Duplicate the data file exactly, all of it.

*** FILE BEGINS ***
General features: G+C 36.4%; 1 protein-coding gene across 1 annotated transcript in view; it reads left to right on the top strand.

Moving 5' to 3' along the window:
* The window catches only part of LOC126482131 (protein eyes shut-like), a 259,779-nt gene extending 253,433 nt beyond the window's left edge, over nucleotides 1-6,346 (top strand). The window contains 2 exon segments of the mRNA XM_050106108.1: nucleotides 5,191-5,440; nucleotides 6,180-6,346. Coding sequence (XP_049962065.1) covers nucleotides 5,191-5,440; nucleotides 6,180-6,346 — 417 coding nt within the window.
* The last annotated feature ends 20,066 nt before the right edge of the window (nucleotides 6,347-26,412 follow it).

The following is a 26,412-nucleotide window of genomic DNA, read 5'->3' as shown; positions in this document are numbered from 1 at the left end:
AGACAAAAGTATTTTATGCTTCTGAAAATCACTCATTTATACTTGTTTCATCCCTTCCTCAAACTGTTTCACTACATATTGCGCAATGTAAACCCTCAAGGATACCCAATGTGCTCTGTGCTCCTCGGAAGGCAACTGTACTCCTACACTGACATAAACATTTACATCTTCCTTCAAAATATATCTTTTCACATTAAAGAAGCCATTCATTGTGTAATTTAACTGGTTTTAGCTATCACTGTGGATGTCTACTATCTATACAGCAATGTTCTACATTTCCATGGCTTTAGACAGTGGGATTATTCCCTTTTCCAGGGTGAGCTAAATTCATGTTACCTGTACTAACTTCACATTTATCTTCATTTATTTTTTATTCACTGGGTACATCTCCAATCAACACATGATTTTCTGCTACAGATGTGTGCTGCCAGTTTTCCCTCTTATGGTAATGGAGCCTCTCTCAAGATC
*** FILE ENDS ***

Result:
General features: G+C 36.4%; 1 protein-coding gene across 1 annotated transcript in view; it reads left to right on the top strand.

Moving 5' to 3' along the window:
* The window catches only part of LOC126482131 (protein eyes shut-like), a 259,779-nt gene extending 253,433 nt beyond the window's left edge, over nucleotides 1-6,346 (top strand). The window contains 2 exon segments of the mRNA XM_050106108.1: nucleotides 5,191-5,440; nucleotides 6,180-6,346. Coding sequence (XP_049962065.1) covers nucleotides 5,191-5,440; nucleotides 6,180-6,346 — 417 coding nt within the window.
* The last annotated feature ends 20,066 nt before the right edge of the window (nucleotides 6,347-26,412 follow it).

The following is a 26,412-nucleotide window of genomic DNA, read 5'->3' as shown; positions in this document are numbered from 1 at the left end:
AGACAAAAGTATTTTATGCTTCTGAAAATCACTCATTTATACTTGTTTCATCCCTTCCTCAAACTGTTTCACTACATATTGCGCAATGTAAACCCTCAAGGATACCCAATGTGCTCTGTGCTCCTCGGAAGGCAACTGTACTCCTACACTGACATAAACATTTACATCTTCCTTCAAAATATATCTTTTCACATTAAAGAAGCCATTCATTGTGTAATTTAACTGGTTTTAGCTATCACTGTGGATGTCTACTATCTATACAGCAATGTTCTACATTTCCATGGCTTTAGACAGTGGGATTATTCCCTTTTCCAGGGTGAGCTAAATTCATGTTACCTGTACTAACTTCACATTTATCTTCATTTATTTTTTATTCACTGGGTACATCTCCAATCAACACATGATTTTCTGCTACAGATGTGTGCTGCCAGTTTTCCCTCTTATGGTAATGGAGCCTCTCTCAAGATC